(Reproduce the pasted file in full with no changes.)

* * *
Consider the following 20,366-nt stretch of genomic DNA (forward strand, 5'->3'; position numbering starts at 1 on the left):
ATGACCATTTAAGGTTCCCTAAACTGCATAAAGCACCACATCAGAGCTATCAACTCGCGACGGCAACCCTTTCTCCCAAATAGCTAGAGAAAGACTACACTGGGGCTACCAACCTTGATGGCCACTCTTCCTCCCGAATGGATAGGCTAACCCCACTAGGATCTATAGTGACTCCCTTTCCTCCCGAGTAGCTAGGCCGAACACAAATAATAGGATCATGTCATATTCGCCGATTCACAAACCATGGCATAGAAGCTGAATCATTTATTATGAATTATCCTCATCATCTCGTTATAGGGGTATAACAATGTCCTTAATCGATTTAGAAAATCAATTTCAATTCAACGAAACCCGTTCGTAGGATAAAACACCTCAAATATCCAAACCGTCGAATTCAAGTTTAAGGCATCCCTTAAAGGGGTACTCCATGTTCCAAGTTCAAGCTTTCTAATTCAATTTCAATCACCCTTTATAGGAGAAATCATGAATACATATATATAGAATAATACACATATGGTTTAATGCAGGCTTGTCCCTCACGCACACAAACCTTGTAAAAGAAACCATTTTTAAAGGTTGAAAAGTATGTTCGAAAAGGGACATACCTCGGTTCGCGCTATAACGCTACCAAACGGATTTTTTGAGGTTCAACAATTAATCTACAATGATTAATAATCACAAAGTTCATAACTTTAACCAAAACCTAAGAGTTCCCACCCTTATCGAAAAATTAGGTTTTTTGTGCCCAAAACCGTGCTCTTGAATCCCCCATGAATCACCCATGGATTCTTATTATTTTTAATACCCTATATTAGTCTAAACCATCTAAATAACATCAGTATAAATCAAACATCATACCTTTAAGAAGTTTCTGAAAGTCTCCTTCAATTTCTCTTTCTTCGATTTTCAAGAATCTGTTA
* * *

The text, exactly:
Consider the following 20,366-nt stretch of genomic DNA (forward strand, 5'->3'; position numbering starts at 1 on the left):
ATGACCATTTAAGGTTCCCTAAACTGCATAAAGCACCACATCAGAGCTATCAACTCGCGACGGCAACCCTTTCTCCCAAATAGCTAGAGAAAGACTACACTGGGGCTACCAACCTTGATGGCCACTCTTCCTCCCGAATGGATAGGCTAACCCCACTAGGATCTATAGTGACTCCCTTTCCTCCCGAGTAGCTAGGCCGAACACAAATAATAGGATCATGTCATATTCGCCGATTCACAAACCATGGCATAGAAGCTGAATCATTTATTATGAATTATCCTCATCATCTCGTTATAGGGGTATAACAATGTCCTTAATCGATTTAGAAAATCAATTTCAATTCAACGAAACCCGTTCGTAGGATAAAACACCTCAAATATCCAAACCGTCGAATTCAAGTTTAAGGCATCCCTTAAAGGGGTACTCCATGTTCCAAGTTCAAGCTTTCTAATTCAATTTCAATCACCCTTTATAGGAGAAATCATGAATACATATATATAGAATAATACACATATGGTTTAATGCAGGCTTGTCCCTCACGCACACAAACCTTGTAAAAGAAACCATTTTTAAAGGTTGAAAAGTATGTTCGAAAAGGGACATACCTCGGTTCGCGCTATAACGCTACCAAACGGATTTTTTGAGGTTCAACAATTAATCTACAATGATTAATAATCACAAAGTTCATAACTTTAACCAAAACCTAAGAGTTCCCACCCTTATCGAAAAATTAGGTTTTTTGTGCCCAAAACCGTGCTCTTGAATCCCCCATGAATCACCCATGGATTCTTATTATTTTTAATACCCTATATTAGTCTAAACCATCTAAATAACATCAGTATAAATCAAACATCATACCTTTAAGAAGTTTCTGAAAGTCTCCTTCAATTTCTCTTTCTTCGATTTTCAAGAATCTGTTA